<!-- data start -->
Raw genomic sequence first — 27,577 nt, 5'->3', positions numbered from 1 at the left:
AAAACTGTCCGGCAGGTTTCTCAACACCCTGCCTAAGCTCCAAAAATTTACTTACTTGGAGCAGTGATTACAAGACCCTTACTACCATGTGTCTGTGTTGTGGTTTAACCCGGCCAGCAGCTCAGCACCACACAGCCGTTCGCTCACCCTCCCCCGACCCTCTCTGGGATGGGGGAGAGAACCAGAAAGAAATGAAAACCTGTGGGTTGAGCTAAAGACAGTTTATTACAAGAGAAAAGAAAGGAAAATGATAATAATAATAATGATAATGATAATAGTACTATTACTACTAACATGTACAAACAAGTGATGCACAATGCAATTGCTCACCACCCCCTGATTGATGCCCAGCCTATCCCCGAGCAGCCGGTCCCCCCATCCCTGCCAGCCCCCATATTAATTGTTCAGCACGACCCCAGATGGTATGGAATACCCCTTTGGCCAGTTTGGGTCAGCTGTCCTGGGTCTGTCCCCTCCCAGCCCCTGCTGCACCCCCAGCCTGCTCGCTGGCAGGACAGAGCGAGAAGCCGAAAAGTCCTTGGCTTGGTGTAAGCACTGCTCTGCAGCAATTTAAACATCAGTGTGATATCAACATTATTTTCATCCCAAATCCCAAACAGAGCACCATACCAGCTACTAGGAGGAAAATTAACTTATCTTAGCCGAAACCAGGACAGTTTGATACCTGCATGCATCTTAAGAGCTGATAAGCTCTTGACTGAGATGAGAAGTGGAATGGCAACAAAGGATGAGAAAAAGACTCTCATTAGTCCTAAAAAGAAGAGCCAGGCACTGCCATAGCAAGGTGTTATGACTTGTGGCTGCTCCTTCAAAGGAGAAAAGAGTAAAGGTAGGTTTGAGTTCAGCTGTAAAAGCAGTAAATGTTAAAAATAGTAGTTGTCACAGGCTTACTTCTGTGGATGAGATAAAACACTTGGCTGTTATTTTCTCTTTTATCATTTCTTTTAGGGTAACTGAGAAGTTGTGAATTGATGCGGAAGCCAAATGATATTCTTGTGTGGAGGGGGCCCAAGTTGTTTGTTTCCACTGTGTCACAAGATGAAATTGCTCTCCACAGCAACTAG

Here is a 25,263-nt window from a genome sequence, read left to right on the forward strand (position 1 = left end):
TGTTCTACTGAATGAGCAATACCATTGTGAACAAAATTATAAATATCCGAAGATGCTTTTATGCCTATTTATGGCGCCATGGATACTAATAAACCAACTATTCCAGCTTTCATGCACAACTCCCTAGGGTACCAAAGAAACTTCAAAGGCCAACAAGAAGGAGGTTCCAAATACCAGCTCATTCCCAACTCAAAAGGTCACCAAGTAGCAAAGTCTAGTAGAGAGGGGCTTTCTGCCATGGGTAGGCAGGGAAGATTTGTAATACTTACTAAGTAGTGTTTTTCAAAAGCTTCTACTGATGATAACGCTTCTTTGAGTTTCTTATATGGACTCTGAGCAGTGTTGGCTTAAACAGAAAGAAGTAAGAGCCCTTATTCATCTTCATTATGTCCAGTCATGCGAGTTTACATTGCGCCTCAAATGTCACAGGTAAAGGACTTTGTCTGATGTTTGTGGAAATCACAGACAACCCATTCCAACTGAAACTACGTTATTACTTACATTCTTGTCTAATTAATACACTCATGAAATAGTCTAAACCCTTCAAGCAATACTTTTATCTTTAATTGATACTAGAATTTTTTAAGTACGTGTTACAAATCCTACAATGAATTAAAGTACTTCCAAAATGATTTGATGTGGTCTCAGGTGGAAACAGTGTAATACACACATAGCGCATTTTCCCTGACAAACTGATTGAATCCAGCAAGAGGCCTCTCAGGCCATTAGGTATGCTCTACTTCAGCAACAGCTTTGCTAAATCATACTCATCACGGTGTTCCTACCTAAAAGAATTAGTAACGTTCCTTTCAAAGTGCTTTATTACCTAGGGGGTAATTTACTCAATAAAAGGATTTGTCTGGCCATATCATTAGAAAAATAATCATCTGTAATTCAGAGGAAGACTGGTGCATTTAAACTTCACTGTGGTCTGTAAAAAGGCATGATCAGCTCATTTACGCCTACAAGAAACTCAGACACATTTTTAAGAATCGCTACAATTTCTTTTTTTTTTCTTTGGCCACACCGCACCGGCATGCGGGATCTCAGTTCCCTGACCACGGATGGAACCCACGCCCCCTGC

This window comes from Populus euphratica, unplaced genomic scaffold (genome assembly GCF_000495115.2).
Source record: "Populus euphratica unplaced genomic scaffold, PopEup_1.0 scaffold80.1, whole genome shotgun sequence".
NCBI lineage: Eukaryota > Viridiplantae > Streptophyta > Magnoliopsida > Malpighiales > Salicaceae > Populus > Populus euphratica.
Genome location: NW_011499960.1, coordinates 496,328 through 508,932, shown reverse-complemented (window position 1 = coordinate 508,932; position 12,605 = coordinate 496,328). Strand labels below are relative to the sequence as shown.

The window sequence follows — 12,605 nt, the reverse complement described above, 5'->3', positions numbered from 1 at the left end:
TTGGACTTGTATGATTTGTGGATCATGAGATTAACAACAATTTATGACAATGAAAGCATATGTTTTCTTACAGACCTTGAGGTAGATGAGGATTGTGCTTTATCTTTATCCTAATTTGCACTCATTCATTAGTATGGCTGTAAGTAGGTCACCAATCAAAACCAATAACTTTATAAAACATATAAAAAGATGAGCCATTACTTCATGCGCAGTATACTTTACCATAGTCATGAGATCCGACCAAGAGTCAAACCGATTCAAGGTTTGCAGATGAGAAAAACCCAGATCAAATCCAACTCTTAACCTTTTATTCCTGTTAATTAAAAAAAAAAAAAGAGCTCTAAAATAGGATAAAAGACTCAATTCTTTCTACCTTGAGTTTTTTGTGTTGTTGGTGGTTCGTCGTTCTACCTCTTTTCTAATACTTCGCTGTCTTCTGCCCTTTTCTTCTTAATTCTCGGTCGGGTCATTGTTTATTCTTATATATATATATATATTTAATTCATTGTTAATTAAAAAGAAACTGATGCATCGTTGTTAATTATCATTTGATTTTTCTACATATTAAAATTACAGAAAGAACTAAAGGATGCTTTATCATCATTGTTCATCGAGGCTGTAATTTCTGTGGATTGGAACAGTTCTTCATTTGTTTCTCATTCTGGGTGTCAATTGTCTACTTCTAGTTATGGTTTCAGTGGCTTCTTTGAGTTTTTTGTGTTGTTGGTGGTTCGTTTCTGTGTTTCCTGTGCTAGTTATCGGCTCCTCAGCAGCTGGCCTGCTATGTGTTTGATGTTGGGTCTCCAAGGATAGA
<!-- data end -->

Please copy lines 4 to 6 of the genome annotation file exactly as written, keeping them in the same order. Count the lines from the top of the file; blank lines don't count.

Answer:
TGTTCTACTGAATGAGCAATACCATTGTGAACAAAATTATAAATATCCGAAGATGCTTTTATGCCTATTTATGGCGCCATGGATACTAATAAACCAACTATTCCAGCTTTCATGCACAACTCCCTAGGGTACCAAAGAAACTTCAAAGGCCAACAAGAAGGAGGTTCCAAATACCAGCTCATTCCCAACTCAAAAGGTCACCAAGTAGCAAAGTCTAGTAGAGAGGGGCTTTCTGCCATGGGTAGGCAGGGAAGATTTGTAATACTTACTAAGTAGTGTTTTTCAAAAGCTTCTACTGATGATAACGCTTCTTTGAGTTTCTTATATGGACTCTGAGCAGTGTTGGCTTAAACAGAAAGAAGTAAGAGCCCTTATTCATCTTCATTATGTCCAGTCATGCGAGTTTACATTGCGCCTCAAATGTCACAGGTAAAGGACTTTGTCTGATGTTTGTGGAAATCACAGACAACCCATTCCAACTGAAACTACGTTATTACTTACATTCTTGTCTAATTAATACACTCATGAAATAGTCTAAACCCTTCAAGCAATACTTTTATCTTTAATTGATACTAGAATTTTTTAAGTACGTGTTACAAATCCTACAATGAATTAAAGTACTTCCAAAATGATTTGATGTGGTCTCAGGTGGAAACAGTGTAATACACACATAGCGCATTTTCCCTGACAAACTGATTGAATCCAGCAAGAGGCCTCTCAGGCCATTAGGTATGCTCTACTTCAGCAACAGCTTTGCTAAATCATACTCATCACGGTGTTCCTACCTAAAAGAATTAGTAACGTTCCTTTCAAAGTGCTTTATTACCTAGGGGGTAATTTACTCAATAAAAGGATTTGTCTGGCCATATCATTAGAAAAATAATCATCTGTAATTCAGAGGAAGACTGGTGCATTTAAACTTCACTGTGGTCTGTAAAAAGGCATGATCAGCTCATTTACGCCTACAAGAAACTCAGACACATTTTTAAGAATCGCTACAATTTCTTTTTTTTTTCTTTGGCCACACCGCACCGGCATGCGGGATCTCAGTTCCCTGACCACGGATGGAACCCACGCCCCCTGC

This window comes from Populus euphratica, unplaced genomic scaffold (genome assembly GCF_000495115.2).
Source record: "Populus euphratica unplaced genomic scaffold, PopEup_1.0 scaffold80.1, whole genome shotgun sequence".